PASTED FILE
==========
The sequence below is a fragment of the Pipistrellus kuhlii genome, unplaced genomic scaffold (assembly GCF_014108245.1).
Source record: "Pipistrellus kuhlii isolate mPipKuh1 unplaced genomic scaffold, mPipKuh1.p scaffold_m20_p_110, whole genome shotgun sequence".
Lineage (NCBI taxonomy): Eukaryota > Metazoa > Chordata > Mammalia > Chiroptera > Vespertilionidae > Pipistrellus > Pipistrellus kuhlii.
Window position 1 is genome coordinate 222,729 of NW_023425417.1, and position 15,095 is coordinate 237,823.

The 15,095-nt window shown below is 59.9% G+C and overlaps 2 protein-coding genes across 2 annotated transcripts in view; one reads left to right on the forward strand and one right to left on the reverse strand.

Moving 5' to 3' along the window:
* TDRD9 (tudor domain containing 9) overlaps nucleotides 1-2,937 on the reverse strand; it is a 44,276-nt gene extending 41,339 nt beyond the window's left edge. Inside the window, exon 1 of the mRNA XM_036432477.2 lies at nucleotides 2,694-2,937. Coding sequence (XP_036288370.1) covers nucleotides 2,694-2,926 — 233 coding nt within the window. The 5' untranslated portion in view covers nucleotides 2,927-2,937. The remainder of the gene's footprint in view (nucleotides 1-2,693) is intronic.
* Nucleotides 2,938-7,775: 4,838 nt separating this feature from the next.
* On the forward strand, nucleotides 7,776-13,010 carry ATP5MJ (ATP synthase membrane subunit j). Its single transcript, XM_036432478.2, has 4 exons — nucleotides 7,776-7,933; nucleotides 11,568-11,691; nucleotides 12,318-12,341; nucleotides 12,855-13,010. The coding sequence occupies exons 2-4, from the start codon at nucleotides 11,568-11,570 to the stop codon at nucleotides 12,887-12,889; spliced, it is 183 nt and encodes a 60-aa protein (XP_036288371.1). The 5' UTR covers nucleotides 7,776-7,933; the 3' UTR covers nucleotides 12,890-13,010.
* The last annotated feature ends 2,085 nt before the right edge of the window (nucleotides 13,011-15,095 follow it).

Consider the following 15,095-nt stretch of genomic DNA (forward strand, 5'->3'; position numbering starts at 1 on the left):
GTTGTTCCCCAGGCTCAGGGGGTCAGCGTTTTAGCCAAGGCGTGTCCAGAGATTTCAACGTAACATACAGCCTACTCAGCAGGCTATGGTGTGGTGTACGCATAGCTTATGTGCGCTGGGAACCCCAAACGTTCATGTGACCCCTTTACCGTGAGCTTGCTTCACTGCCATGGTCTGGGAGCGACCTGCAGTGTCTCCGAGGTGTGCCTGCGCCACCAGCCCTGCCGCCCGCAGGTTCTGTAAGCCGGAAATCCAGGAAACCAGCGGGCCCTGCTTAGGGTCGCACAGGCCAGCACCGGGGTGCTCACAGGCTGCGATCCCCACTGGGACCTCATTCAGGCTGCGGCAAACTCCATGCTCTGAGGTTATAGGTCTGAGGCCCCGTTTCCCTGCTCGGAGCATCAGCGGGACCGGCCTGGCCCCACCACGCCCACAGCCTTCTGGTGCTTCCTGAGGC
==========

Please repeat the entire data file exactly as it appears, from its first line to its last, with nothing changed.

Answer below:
The sequence below is a fragment of the Pipistrellus kuhlii genome, unplaced genomic scaffold (assembly GCF_014108245.1).
Source record: "Pipistrellus kuhlii isolate mPipKuh1 unplaced genomic scaffold, mPipKuh1.p scaffold_m20_p_110, whole genome shotgun sequence".
Lineage (NCBI taxonomy): Eukaryota > Metazoa > Chordata > Mammalia > Chiroptera > Vespertilionidae > Pipistrellus > Pipistrellus kuhlii.
Window position 1 is genome coordinate 222,729 of NW_023425417.1, and position 15,095 is coordinate 237,823.

The 15,095-nt window shown below is 59.9% G+C and overlaps 2 protein-coding genes across 2 annotated transcripts in view; one reads left to right on the forward strand and one right to left on the reverse strand.

Moving 5' to 3' along the window:
* TDRD9 (tudor domain containing 9) overlaps nucleotides 1-2,937 on the reverse strand; it is a 44,276-nt gene extending 41,339 nt beyond the window's left edge. Inside the window, exon 1 of the mRNA XM_036432477.2 lies at nucleotides 2,694-2,937. Coding sequence (XP_036288370.1) covers nucleotides 2,694-2,926 — 233 coding nt within the window. The 5' untranslated portion in view covers nucleotides 2,927-2,937. The remainder of the gene's footprint in view (nucleotides 1-2,693) is intronic.
* Nucleotides 2,938-7,775: 4,838 nt separating this feature from the next.
* On the forward strand, nucleotides 7,776-13,010 carry ATP5MJ (ATP synthase membrane subunit j). Its single transcript, XM_036432478.2, has 4 exons — nucleotides 7,776-7,933; nucleotides 11,568-11,691; nucleotides 12,318-12,341; nucleotides 12,855-13,010. The coding sequence occupies exons 2-4, from the start codon at nucleotides 11,568-11,570 to the stop codon at nucleotides 12,887-12,889; spliced, it is 183 nt and encodes a 60-aa protein (XP_036288371.1). The 5' UTR covers nucleotides 7,776-7,933; the 3' UTR covers nucleotides 12,890-13,010.
* The last annotated feature ends 2,085 nt before the right edge of the window (nucleotides 13,011-15,095 follow it).

Consider the following 15,095-nt stretch of genomic DNA (forward strand, 5'->3'; position numbering starts at 1 on the left):
GTTGTTCCCCAGGCTCAGGGGGTCAGCGTTTTAGCCAAGGCGTGTCCAGAGATTTCAACGTAACATACAGCCTACTCAGCAGGCTATGGTGTGGTGTACGCATAGCTTATGTGCGCTGGGAACCCCAAACGTTCATGTGACCCCTTTACCGTGAGCTTGCTTCACTGCCATGGTCTGGGAGCGACCTGCAGTGTCTCCGAGGTGTGCCTGCGCCACCAGCCCTGCCGCCCGCAGGTTCTGTAAGCCGGAAATCCAGGAAACCAGCGGGCCCTGCTTAGGGTCGCACAGGCCAGCACCGGGGTGCTCACAGGCTGCGATCCCCACTGGGACCTCATTCAGGCTGCGGCAAACTCCATGCTCTGAGGTTATAGGTCTGAGGCCCCGTTTCCCTGCTCGGAGCATCAGCGGGACCGGCCTGGCCCCACCACGCCCACAGCCTTCTGGTGCTTCCTGAGGC